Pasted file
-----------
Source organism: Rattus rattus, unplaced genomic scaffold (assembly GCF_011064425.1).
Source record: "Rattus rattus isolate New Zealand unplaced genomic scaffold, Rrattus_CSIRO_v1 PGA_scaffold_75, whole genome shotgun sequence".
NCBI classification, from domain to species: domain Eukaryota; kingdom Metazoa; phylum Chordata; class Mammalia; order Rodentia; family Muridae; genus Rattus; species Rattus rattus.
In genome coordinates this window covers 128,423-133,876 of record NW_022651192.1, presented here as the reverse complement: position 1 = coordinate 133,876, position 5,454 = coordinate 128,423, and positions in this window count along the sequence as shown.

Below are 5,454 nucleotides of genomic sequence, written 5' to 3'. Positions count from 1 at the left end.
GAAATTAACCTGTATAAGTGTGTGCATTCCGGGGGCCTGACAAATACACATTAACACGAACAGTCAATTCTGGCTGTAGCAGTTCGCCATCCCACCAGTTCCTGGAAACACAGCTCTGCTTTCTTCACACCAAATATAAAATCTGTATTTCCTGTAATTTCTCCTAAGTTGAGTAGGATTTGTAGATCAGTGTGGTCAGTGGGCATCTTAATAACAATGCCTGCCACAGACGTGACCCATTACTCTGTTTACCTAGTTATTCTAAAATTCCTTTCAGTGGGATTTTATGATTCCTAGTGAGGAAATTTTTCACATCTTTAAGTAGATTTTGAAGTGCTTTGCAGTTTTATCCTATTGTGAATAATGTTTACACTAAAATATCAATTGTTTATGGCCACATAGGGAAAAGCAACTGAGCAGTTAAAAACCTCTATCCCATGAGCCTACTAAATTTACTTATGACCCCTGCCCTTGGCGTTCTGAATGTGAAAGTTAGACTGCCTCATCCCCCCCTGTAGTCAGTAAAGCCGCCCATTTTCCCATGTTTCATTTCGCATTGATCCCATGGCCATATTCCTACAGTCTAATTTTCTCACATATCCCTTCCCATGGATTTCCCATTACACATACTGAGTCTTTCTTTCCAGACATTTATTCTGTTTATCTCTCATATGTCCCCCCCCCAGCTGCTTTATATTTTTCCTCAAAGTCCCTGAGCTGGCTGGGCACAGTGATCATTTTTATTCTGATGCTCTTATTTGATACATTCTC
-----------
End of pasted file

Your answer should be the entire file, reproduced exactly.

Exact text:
Source organism: Rattus rattus, unplaced genomic scaffold (assembly GCF_011064425.1).
Source record: "Rattus rattus isolate New Zealand unplaced genomic scaffold, Rrattus_CSIRO_v1 PGA_scaffold_75, whole genome shotgun sequence".
NCBI classification, from domain to species: domain Eukaryota; kingdom Metazoa; phylum Chordata; class Mammalia; order Rodentia; family Muridae; genus Rattus; species Rattus rattus.
In genome coordinates this window covers 128,423-133,876 of record NW_022651192.1, presented here as the reverse complement: position 1 = coordinate 133,876, position 5,454 = coordinate 128,423, and positions in this window count along the sequence as shown.

Below are 5,454 nucleotides of genomic sequence, written 5' to 3'. Positions count from 1 at the left end.
GAAATTAACCTGTATAAGTGTGTGCATTCCGGGGGCCTGACAAATACACATTAACACGAACAGTCAATTCTGGCTGTAGCAGTTCGCCATCCCACCAGTTCCTGGAAACACAGCTCTGCTTTCTTCACACCAAATATAAAATCTGTATTTCCTGTAATTTCTCCTAAGTTGAGTAGGATTTGTAGATCAGTGTGGTCAGTGGGCATCTTAATAACAATGCCTGCCACAGACGTGACCCATTACTCTGTTTACCTAGTTATTCTAAAATTCCTTTCAGTGGGATTTTATGATTCCTAGTGAGGAAATTTTTCACATCTTTAAGTAGATTTTGAAGTGCTTTGCAGTTTTATCCTATTGTGAATAATGTTTACACTAAAATATCAATTGTTTATGGCCACATAGGGAAAAGCAACTGAGCAGTTAAAAACCTCTATCCCATGAGCCTACTAAATTTACTTATGACCCCTGCCCTTGGCGTTCTGAATGTGAAAGTTAGACTGCCTCATCCCCCCCTGTAGTCAGTAAAGCCGCCCATTTTCCCATGTTTCATTTCGCATTGATCCCATGGCCATATTCCTACAGTCTAATTTTCTCACATATCCCTTCCCATGGATTTCCCATTACACATACTGAGTCTTTCTTTCCAGACATTTATTCTGTTTATCTCTCATATGTCCCCCCCCCAGCTGCTTTATATTTTTCCTCAAAGTCCCTGAGCTGGCTGGGCACAGTGATCATTTTTATTCTGATGCTCTTATTTGATACATTCTC